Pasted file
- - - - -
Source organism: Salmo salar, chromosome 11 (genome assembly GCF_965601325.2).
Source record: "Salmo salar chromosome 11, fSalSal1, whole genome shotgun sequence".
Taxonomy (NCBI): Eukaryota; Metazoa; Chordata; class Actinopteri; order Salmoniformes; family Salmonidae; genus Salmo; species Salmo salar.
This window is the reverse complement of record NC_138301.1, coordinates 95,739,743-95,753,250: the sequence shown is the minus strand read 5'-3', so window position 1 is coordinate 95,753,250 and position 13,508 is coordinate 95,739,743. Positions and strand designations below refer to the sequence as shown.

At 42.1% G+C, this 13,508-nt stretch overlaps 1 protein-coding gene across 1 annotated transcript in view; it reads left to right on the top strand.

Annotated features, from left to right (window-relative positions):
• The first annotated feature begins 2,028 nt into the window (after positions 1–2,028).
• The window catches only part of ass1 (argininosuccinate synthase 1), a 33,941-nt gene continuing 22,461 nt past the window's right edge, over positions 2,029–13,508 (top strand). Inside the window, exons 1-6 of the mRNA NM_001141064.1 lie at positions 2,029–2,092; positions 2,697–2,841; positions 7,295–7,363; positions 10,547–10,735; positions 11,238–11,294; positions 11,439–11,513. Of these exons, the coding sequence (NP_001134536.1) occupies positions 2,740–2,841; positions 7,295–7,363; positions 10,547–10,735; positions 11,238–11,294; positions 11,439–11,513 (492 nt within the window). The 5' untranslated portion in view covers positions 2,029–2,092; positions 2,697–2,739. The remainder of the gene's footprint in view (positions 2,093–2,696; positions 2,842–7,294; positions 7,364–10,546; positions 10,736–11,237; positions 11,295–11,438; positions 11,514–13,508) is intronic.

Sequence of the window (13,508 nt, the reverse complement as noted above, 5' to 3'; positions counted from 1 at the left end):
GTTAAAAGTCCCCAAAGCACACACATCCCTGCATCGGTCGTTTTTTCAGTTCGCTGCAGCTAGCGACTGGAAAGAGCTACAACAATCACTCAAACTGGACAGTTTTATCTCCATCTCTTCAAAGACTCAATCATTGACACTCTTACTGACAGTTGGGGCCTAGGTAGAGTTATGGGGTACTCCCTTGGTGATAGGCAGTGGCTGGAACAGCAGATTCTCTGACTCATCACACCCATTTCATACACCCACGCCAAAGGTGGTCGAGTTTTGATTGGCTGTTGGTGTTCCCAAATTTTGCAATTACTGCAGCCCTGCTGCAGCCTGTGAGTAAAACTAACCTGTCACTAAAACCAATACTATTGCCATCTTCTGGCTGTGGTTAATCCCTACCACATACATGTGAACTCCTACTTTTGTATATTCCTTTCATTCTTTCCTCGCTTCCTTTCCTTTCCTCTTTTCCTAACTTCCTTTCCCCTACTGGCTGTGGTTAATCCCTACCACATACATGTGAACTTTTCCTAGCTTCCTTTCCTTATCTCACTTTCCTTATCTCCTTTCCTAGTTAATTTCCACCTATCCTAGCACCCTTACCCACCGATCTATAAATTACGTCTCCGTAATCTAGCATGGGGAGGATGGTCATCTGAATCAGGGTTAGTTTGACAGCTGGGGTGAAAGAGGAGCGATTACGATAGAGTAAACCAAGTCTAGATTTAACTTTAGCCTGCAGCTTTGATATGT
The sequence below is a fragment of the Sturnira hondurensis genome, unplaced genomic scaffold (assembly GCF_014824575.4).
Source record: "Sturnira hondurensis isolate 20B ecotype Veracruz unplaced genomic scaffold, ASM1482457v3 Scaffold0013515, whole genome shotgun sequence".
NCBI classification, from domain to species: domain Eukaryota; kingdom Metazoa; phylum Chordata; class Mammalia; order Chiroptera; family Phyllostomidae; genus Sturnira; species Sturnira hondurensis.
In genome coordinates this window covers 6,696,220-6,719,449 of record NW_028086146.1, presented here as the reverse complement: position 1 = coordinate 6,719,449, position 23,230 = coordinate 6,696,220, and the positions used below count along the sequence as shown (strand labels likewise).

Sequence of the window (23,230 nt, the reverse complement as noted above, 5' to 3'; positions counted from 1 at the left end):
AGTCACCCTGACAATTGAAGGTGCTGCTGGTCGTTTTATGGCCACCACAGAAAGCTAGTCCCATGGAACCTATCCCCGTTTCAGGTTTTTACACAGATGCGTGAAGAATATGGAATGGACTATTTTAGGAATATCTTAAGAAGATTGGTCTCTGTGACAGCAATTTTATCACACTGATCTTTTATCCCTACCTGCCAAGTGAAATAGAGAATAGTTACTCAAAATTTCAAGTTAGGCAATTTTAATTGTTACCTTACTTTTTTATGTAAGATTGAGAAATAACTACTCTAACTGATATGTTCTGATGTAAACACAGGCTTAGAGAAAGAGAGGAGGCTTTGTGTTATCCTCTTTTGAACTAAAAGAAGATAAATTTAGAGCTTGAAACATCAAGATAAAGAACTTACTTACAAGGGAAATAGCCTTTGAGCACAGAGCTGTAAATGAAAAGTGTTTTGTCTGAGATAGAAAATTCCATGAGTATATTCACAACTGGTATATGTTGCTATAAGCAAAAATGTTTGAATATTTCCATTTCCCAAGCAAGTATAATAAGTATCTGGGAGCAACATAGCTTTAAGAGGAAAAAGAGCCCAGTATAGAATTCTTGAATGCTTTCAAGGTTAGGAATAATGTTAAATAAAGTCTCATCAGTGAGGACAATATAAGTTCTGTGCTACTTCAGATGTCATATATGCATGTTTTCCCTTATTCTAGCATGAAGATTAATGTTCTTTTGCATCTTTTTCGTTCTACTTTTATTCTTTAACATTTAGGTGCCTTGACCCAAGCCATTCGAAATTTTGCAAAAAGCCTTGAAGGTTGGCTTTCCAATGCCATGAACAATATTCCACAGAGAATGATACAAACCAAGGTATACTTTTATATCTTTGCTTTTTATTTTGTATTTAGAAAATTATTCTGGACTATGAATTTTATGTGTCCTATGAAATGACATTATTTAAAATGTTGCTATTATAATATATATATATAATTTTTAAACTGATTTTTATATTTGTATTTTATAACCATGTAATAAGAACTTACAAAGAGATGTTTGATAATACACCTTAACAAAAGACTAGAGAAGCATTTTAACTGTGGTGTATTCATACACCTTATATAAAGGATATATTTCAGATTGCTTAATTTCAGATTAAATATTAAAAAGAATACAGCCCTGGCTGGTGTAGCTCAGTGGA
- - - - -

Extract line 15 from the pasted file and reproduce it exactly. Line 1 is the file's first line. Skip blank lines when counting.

Sequence of the window (23,230 nt, the reverse complement as noted above, 5' to 3'; positions counted from 1 at the left end):